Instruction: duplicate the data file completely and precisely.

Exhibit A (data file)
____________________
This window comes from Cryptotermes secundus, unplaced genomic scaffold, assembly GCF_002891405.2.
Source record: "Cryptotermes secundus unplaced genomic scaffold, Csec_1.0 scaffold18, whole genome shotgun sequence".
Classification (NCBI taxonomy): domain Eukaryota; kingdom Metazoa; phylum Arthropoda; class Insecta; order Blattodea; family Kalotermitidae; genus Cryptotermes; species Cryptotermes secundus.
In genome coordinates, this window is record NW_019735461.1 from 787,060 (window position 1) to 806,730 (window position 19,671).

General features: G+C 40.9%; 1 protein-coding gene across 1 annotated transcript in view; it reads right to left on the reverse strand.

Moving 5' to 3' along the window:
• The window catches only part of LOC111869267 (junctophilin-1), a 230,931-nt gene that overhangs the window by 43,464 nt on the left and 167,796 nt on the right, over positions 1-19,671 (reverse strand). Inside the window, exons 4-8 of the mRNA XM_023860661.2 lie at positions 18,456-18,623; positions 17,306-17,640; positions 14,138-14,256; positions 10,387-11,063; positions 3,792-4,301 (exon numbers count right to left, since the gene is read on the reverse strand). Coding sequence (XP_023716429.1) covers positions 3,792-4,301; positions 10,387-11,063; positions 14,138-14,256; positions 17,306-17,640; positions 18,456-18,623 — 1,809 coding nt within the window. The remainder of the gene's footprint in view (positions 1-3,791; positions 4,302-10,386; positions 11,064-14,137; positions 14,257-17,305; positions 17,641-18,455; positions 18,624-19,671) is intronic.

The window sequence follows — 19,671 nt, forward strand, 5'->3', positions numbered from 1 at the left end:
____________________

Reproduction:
This window comes from Cryptotermes secundus, unplaced genomic scaffold, assembly GCF_002891405.2.
Source record: "Cryptotermes secundus unplaced genomic scaffold, Csec_1.0 scaffold18, whole genome shotgun sequence".
Classification (NCBI taxonomy): domain Eukaryota; kingdom Metazoa; phylum Arthropoda; class Insecta; order Blattodea; family Kalotermitidae; genus Cryptotermes; species Cryptotermes secundus.
In genome coordinates, this window is record NW_019735461.1 from 787,060 (window position 1) to 806,730 (window position 19,671).

General features: G+C 40.9%; 1 protein-coding gene across 1 annotated transcript in view; it reads right to left on the reverse strand.

Moving 5' to 3' along the window:
• The window catches only part of LOC111869267 (junctophilin-1), a 230,931-nt gene that overhangs the window by 43,464 nt on the left and 167,796 nt on the right, over positions 1-19,671 (reverse strand). Inside the window, exons 4-8 of the mRNA XM_023860661.2 lie at positions 18,456-18,623; positions 17,306-17,640; positions 14,138-14,256; positions 10,387-11,063; positions 3,792-4,301 (exon numbers count right to left, since the gene is read on the reverse strand). Coding sequence (XP_023716429.1) covers positions 3,792-4,301; positions 10,387-11,063; positions 14,138-14,256; positions 17,306-17,640; positions 18,456-18,623 — 1,809 coding nt within the window. The remainder of the gene's footprint in view (positions 1-3,791; positions 4,302-10,386; positions 11,064-14,137; positions 14,257-17,305; positions 17,641-18,455; positions 18,624-19,671) is intronic.

The window sequence follows — 19,671 nt, forward strand, 5'->3', positions numbered from 1 at the left end: